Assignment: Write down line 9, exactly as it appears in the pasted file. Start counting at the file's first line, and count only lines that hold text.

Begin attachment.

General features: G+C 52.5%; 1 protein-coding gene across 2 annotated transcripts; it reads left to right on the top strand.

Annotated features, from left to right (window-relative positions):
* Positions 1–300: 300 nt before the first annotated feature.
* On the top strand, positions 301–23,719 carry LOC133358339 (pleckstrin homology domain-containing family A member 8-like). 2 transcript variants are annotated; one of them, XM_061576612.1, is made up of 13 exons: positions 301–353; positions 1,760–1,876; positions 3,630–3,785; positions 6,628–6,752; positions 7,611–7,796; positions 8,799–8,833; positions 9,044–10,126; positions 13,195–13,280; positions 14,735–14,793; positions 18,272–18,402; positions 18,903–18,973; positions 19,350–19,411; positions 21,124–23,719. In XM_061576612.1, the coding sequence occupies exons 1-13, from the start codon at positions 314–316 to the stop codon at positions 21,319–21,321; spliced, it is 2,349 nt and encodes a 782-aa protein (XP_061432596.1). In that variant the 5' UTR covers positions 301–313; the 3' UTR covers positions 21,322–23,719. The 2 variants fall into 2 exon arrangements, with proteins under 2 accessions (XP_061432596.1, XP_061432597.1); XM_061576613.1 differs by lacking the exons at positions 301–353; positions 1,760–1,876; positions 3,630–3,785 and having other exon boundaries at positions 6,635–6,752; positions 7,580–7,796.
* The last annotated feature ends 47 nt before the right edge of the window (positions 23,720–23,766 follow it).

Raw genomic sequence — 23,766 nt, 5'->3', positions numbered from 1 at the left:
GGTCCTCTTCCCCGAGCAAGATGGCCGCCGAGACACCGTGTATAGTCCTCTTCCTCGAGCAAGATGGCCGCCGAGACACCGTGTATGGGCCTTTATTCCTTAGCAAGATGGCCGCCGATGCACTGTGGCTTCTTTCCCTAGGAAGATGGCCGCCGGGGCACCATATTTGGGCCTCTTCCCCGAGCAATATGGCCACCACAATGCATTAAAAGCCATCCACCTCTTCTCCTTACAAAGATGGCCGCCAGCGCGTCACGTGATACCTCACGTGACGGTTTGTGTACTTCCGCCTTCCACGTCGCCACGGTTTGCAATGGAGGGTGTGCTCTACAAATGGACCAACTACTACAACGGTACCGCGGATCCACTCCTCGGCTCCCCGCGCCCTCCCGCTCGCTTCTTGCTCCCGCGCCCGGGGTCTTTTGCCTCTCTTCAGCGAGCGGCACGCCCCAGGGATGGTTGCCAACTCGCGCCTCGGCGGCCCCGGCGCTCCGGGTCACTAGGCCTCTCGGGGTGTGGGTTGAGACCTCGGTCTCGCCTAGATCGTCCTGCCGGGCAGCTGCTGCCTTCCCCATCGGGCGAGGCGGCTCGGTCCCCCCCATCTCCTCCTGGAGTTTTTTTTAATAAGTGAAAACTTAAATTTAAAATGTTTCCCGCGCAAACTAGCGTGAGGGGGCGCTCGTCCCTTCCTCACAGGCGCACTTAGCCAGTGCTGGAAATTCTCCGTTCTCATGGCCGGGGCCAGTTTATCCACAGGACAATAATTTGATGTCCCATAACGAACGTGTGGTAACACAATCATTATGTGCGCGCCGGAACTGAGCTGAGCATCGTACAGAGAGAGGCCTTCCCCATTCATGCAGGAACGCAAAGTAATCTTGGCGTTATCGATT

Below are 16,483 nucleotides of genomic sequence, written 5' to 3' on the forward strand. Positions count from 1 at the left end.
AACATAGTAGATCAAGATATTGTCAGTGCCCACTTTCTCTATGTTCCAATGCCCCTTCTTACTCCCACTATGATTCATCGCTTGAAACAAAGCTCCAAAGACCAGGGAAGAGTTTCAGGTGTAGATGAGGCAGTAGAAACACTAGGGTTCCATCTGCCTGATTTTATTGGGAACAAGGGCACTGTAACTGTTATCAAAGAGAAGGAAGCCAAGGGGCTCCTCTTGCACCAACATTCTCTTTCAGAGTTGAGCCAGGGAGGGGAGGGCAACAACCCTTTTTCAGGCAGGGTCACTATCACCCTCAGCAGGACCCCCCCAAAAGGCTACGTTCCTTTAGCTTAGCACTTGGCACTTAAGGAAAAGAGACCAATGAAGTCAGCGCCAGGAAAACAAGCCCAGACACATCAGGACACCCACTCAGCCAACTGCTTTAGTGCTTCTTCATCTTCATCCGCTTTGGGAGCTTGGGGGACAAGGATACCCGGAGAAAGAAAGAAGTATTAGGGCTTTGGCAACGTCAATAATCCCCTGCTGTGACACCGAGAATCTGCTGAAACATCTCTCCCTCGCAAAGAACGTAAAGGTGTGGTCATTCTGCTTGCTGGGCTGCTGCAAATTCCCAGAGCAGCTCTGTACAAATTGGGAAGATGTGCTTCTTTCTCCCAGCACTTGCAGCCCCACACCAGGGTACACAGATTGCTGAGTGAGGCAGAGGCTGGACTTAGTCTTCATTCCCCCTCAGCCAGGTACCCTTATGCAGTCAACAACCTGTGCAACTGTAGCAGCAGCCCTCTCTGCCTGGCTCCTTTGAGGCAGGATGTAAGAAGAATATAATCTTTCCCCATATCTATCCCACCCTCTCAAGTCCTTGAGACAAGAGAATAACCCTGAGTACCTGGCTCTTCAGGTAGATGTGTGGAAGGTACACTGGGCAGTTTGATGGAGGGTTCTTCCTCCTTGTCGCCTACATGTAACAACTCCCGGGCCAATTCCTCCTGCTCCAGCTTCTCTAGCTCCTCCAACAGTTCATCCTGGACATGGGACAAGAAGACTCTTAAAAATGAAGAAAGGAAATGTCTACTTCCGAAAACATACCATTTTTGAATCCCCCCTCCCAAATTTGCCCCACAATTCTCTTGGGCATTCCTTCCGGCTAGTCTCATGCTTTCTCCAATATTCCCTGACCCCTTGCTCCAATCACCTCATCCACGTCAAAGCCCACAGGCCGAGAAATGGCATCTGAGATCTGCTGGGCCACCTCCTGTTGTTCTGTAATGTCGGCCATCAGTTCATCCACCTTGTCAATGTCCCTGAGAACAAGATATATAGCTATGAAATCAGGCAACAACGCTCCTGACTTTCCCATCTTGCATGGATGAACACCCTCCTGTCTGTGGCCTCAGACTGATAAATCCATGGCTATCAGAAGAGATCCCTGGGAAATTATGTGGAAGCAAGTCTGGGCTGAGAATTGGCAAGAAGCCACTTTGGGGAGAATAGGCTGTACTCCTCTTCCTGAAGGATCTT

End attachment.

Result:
AACATAGTAGATCAAGATATTGTCAGTGCCCACTTTCTCTATGTTCCAATGCCCCTTCTTACTCCCACTATGATTCATCGCTTGAAACAAAGCTCCAAAGACCAGGGAAGAGTTTCAGGTGTAGATGAGGCAGTAGAAACACTAGGGTTCCATCTGCCTGATTTTATTGGGAACAAGGGCACTGTAACTGTTATCAAAGAGAAGGAAGCCAAGGGGCTCCTCTTGCACCAACATTCTCTTTCAGAGTTGAGCCAGGGAGGGGAGGGCAACAACCCTTTTTCAGGCAGGGTCACTATCACCCTCAGCAGGACCCCCCCAAAAGGCTACGTTCCTTTAGCTTAGCACTTGGCACTTAAGGAAAAGAGACCAATGAAGTCAGCGCCAGGAAAACAAGCCCAGACACATCAGGACACCCACTCAGCCAACTGCTTTAGTGCTTCTTCATCTTCATCCGCTTTGGGAGCTTGGGGGACAAGGATACCCGGAGAAAGAAAGAAGTATTAGGGCTTTGGCAACGTCAATAATCCCCTGCTGTGACACCGAGAATCTGCTGAAACATCTCTCCCTCGCAAAGAACGTAAAGGTGTGGTCATTCTGCTTGCTGGGCTGCTGCAAATTCCCAGAGCAGCTCTGTACAAATTGGGAAGATGTGCTTCTTTCTCCCAGCACTTGCAGCCCCACACCAGGGTACACAGATTGCTGAGTGAGGCAGAGGCTGGACTTAGTCTTCATTCCCCCTCAGCCAGGTACCCTTATGCAGTCAACAACCTGTGCAACTGTAGCAGCAGCCCTCTCTGCCTGGCTCCTTTGAGGCAGGATGTAAGAAGAATATAATCTTTCCCCATATCTATCCCACCCTCTCAAGTCCTTGAGACAAGAGAATAACCCTGAGTACCTGGCTCTTCAGGTAGATGTGTGGAAGGTACACTGGGCAGTTTGATGGAGGGTTCTTCCTCCTTGTCGCCTACATGTAACAACTCCCGGGCCAATTCCTCCTGCTCCAGCTTCTCTAGCTCCTCCAACAGTTCATCCTGGACATGGGACAAGAAGACTCTTAAAAATGAAGAAAGGAAATGTCTACTTCCGAAAACATACCATTTTTGAATCCCCCCTCCCAAATTTGCCCCACAATTCTCTTGGGCATTCCTTCCGGCTAGTCTCATGCTTTCTCCAATATTCCCTGACCCCTTGCTCCAATCACCTCATCCACGTCAAAGCCCACAGGCCGAGAAATGGCATCTGAGATCTGCTGGGCCACCTCCTGTTGTTCTGTAATGTCGGCCATCAGTTCATCCACCTTGTCAATGTCCCTGAGAACAAGATATATAGCTATGAAATCAGGCAACAACGCTCCTGACTTTCCCATCTTGCATGGATGAACACCCTCCTGTCTGTGGCCTCAGACTGATAAATCCATGGCTATCAGAAGAGATCCCTGGGAAATTATGTGGAAGCAAGTCTGGGCTGAGAATTGGCAAGAAGCCACTTTGGGGAGAATAGGCTGTACTCCTCTTCCTGAAGGATCTT